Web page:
Each of these reboot movies have had essentially the same plot. One central angry villain with a superior level of technology who is prepared to unleash destruction. In the first one it was Nero, in the second it was a misdirect from Khan to be Peter Weller’s Admiral Marcus, and then becomes Khan again. Now it’s Krall. If you include Nemesis, that’s the last 4 movies in a row. There are other ST plots to cannibalize besides Wrath of Khan. Where are some Space Gods? Where’s some unexpected interstellar phenomenon? Where’s a first contact scenario with a strange and wondrous new species?Where’s a peace conference? And for the love of it all, where are some goddamn Klingons? What’s the point of setting a series during the classic time period if you’re only gonna use them as a damn cameo in one movie!? Get Ronald D. Moore’s ass in there if you need to!
STOP KILLING THE ENTERPRISE
In every Star Trek iteration, the ship (or station!) is a member of the cast. Whether it’s the quirks of adapting Cardassian technology to Federation protocols, or trying to get the ship working at full capacity while on the other side of the known galaxy, the ship matters. This is never more true than when it comes to the Enterprise. There have been three TV series set on some form of it, and three different film franchises, too. It has an almost fetishistic status among the captains who serve on it. Kirk literally tells Picard, “Don’t let them promote you. Don’t let them transfer you. Don’t let them do *anything* that takes you off the bridge of that ship” Treating the Enterprise like a red-shirt crewman makes it feel like a disposable commodity. There are other ways to signify danger, there are other ways to cut the crew off from Starfleet or strand them.
I Honestly Don’t Care About A Single Character
This, I think, is the single biggest problem with these movies. I don’t really feel like the stakes are there for any character whatsoever. In the beginning of the movie we find out Kirk has applied for a Vice-Admiral Position that we know he’ll never take, he mentions it to nobody else, and he doesn’t take it. Aside from the heavily expository opening where he’s a bit melancholy while talking to Bones, he doesn’t seem to wrestle with his issues during the rest of the movie, except for Krall to spit it back at him in a fight in a way that changes no stakes. What if Krall had broadcasted his Captain’s logs to the entire crew, tried to sow seeds of doubt in them towards Kirk? Then Kirk would have had to struggle to gain back their trust and confidence.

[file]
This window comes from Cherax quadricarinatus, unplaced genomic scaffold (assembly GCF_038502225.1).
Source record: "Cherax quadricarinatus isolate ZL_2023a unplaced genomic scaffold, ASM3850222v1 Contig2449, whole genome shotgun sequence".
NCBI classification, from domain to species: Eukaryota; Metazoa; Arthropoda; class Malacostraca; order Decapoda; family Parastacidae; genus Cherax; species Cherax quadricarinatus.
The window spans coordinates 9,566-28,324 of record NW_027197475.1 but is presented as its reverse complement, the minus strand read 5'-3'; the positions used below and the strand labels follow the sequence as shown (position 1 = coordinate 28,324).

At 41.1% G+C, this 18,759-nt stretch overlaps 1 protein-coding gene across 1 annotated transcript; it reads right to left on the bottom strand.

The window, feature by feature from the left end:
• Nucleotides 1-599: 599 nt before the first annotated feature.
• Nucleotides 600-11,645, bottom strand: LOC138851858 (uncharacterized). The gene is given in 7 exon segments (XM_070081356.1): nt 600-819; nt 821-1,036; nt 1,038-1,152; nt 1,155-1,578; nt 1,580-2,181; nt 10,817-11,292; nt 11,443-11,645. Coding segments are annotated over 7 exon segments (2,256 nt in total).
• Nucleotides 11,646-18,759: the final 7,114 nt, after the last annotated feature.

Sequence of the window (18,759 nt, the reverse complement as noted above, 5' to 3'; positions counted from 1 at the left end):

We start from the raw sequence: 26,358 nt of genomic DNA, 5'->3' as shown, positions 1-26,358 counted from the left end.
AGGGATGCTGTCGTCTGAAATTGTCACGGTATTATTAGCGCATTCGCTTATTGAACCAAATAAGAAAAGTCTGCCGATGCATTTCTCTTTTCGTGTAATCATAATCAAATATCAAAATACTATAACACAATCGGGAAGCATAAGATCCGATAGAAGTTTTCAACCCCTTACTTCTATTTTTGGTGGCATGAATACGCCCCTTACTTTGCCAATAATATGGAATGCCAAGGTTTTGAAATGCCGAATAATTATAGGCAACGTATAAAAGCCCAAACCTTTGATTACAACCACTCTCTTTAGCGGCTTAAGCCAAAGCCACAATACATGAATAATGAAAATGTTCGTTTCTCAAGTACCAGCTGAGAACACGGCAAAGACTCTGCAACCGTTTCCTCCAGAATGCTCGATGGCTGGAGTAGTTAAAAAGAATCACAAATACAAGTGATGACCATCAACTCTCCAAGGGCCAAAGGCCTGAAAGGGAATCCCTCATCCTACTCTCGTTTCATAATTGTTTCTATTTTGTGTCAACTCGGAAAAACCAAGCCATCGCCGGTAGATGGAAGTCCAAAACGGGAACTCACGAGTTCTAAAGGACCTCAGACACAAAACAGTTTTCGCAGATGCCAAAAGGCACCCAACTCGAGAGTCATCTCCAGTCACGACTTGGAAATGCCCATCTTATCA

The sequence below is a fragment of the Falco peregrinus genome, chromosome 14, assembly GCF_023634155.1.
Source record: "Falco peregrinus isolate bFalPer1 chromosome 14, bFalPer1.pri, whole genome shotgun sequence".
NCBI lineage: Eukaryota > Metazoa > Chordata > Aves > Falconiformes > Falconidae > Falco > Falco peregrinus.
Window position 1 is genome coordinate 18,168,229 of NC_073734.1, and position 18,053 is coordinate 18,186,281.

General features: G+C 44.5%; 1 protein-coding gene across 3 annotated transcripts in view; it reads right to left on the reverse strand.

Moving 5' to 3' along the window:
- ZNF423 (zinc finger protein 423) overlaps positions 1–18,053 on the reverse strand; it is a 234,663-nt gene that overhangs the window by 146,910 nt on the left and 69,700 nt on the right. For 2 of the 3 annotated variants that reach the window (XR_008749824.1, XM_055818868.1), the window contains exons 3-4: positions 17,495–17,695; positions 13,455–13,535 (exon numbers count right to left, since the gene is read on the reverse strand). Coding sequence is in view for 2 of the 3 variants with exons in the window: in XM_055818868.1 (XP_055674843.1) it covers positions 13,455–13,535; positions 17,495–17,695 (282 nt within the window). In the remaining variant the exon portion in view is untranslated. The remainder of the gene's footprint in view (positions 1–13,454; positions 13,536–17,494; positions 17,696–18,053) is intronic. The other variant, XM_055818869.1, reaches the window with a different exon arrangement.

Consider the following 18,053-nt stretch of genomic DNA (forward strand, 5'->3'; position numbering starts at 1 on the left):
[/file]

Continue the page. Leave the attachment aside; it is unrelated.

Meanwhile, Spock is considering leaving to go make a bunch of Vulcan babies, which gets stronger once he learns that his future, alternate timeline self has died. This has no impact on the plot other than to give him something to chat about with Bones. Apparently in this movie, Bones is a conduit to give exposition to the audience. We apparently don’t need to know how Uhura feels about her breakup with Spock over the fact that he wants to bang a bunch of Vulcan chicks and sow his oats, but she must be over it when the movie ends and he’s like “Hey about that, I’m good.”
Meanwhile Sulu, Chekov, and Scotty are also in this movie. That is about all I can say about what they’re dealing with. They all have scenes and say things. Scotty is a little more important because he deals with alien girl Jaylah, who is more important to the plot than any of the three crew members listed here.
Maybe I’m a bit spoiled on this because the Star Trek I grew up with was The Next Generation, and got to experience what I feel is the best version of Star Trek, Deep Space Nine (angry comments in 3…2…1…). The thing about both of these series, and yes, Voyager too, is that the ensemble mattered, there were deep, interesting arcs for all of these characters; it wasn’t just the Captain and some other folks. And maybe that’s the problem with just taking an action movie franchise and sticking in the Star Trek characters, because while the movie ends with a timelapse of the NCC-1701-A being built and sent into space, and uses a voiceover of all the crew speaking the opening monologue of the series, a scene that legit gave me goosebumps, I just really wish the rest of this film, and the two before it, had been as concerned with making the crew important enough to have earned this.